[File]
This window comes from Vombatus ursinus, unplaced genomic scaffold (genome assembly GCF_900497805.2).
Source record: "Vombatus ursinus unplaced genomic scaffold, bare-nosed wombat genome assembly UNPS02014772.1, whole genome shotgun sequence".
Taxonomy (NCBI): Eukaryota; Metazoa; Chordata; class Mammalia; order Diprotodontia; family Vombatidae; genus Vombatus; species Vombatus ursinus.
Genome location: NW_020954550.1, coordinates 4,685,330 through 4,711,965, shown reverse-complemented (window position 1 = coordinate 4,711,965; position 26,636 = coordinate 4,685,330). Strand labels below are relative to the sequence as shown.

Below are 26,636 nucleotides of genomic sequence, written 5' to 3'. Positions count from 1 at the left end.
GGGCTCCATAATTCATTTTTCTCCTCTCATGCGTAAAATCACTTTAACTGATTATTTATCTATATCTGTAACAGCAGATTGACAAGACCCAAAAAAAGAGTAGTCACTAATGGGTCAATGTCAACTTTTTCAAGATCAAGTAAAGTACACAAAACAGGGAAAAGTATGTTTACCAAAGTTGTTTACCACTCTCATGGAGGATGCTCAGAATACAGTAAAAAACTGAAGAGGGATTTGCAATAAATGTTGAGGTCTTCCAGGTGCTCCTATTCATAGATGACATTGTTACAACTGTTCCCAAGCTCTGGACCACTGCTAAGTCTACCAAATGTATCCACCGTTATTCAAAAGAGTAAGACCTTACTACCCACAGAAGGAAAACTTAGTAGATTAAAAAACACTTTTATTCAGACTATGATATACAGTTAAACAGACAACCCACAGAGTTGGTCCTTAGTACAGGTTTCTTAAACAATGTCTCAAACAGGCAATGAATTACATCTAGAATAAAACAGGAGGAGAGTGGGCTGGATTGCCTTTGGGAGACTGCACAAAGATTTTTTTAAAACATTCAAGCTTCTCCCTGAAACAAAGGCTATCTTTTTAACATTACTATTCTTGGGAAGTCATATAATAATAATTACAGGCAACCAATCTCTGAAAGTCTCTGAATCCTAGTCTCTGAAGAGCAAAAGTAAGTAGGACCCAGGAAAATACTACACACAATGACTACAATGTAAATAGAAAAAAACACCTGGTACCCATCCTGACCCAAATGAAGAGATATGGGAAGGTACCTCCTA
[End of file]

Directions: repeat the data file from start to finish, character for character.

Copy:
This window comes from Vombatus ursinus, unplaced genomic scaffold (genome assembly GCF_900497805.2).
Source record: "Vombatus ursinus unplaced genomic scaffold, bare-nosed wombat genome assembly UNPS02014772.1, whole genome shotgun sequence".
Taxonomy (NCBI): Eukaryota; Metazoa; Chordata; class Mammalia; order Diprotodontia; family Vombatidae; genus Vombatus; species Vombatus ursinus.
Genome location: NW_020954550.1, coordinates 4,685,330 through 4,711,965, shown reverse-complemented (window position 1 = coordinate 4,711,965; position 26,636 = coordinate 4,685,330). Strand labels below are relative to the sequence as shown.

Below are 26,636 nucleotides of genomic sequence, written 5' to 3'. Positions count from 1 at the left end.
GGGCTCCATAATTCATTTTTCTCCTCTCATGCGTAAAATCACTTTAACTGATTATTTATCTATATCTGTAACAGCAGATTGACAAGACCCAAAAAAAGAGTAGTCACTAATGGGTCAATGTCAACTTTTTCAAGATCAAGTAAAGTACACAAAACAGGGAAAAGTATGTTTACCAAAGTTGTTTACCACTCTCATGGAGGATGCTCAGAATACAGTAAAAAACTGAAGAGGGATTTGCAATAAATGTTGAGGTCTTCCAGGTGCTCCTATTCATAGATGACATTGTTACAACTGTTCCCAAGCTCTGGACCACTGCTAAGTCTACCAAATGTATCCACCGTTATTCAAAAGAGTAAGACCTTACTACCCACAGAAGGAAAACTTAGTAGATTAAAAAACACTTTTATTCAGACTATGATATACAGTTAAACAGACAACCCACAGAGTTGGTCCTTAGTACAGGTTTCTTAAACAATGTCTCAAACAGGCAATGAATTACATCTAGAATAAAACAGGAGGAGAGTGGGCTGGATTGCCTTTGGGAGACTGCACAAAGATTTTTTTAAAACATTCAAGCTTCTCCCTGAAACAAAGGCTATCTTTTTAACATTACTATTCTTGGGAAGTCATATAATAATAATTACAGGCAACCAATCTCTGAAAGTCTCTGAATCCTAGTCTCTGAAGAGCAAAAGTAAGTAGGACCCAGGAAAATACTACACACAATGACTACAATGTAAATAGAAAAAAACACCTGGTACCCATCCTGACCCAAATGAAGAGATATGGGAAGGTACCTCCTA